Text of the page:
Japan's smart set send sake into decline
By Danielle Demetriou in Tokyo
Smoke and laughter hung in the air at a dimly lit bar on a Tokyo back street, where fashionable professionals lounged on cushions around low wooden tables. But there was one unexpected omission: there was- not a bottle of sake in sight.
The traditional rice wine is in rapid decline, with just 1,450 breweries remaining of the 4,000 dotted across Japan at the height of its popularity in the 1960s. As the autumnal sake brewing season begins this month across Japan, the latest casualty is the Watanabe Shuzo brewery, which last week closed its doors after 130 years in business. "Young people think it's something that old men drink. And, demographically speaking, it is old men who drink sake in Japan," said John Gauntner, a sake industry consultant.
Sake, made from fermented polished rice and also known as nihonshu, has long been regarded as the quintessentially Japanese drink, but the industry appears unable to reverse its decline. It has been overtaken by beer as the leading beverage, and drinks such as sweet liqueurs, alcopops, sparkling wine and gin are rapidly growing in popularity. Production of shochu, a distilled Japanese spirit made from rice, sweet potato or wheat, most fashionably mixed with oolong tea, is also booming.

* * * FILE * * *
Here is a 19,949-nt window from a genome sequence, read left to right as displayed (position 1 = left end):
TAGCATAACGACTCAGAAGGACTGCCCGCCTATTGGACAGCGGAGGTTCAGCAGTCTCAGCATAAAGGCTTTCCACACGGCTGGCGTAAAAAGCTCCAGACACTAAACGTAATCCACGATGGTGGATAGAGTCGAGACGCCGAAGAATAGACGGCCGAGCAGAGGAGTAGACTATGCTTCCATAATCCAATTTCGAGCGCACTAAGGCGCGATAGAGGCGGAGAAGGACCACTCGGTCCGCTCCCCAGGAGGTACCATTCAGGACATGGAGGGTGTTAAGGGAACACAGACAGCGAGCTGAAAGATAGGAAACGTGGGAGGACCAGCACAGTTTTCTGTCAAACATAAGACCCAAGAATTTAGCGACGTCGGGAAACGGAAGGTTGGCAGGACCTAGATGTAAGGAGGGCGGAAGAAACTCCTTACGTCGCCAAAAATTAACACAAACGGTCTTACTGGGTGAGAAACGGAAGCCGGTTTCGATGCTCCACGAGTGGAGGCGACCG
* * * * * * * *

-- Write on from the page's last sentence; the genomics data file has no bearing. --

"For younger people, traditional drinks are not hip at all. We have tried to make sake fashionable and recommended Westernised sake cocktails, but it has been in vain," said Shunsuke Kohiyama, export adviser for the Japan Sake Brewers' Association.
Clutching a beer in a bar in Tokyo's fashionable Jingumae district, Jun Tokowa, a 35-year-old interior designer, was proof of the problem. "I avoid sake because it makes it hard to get up for work the next morning," he said. "It's terrible for hangovers. I mostly drink beer or wine. It tends to be older men in a different kind of bar who drink sake."
Women are also turning away. Sipping an oolong tea shochu, Aki Nakamura, 25, a marketing manager, said: "This is healthier than sake and not as strong. I might have sake when eating certain foods, or during religious festivals, but not when I'm out with friends."
The only good news is that sake is becoming popular in cities such as London and New York. "Outside Japan, it is extremely fashionable and an emerging market is premium sake being exported," said Mr Gauntner.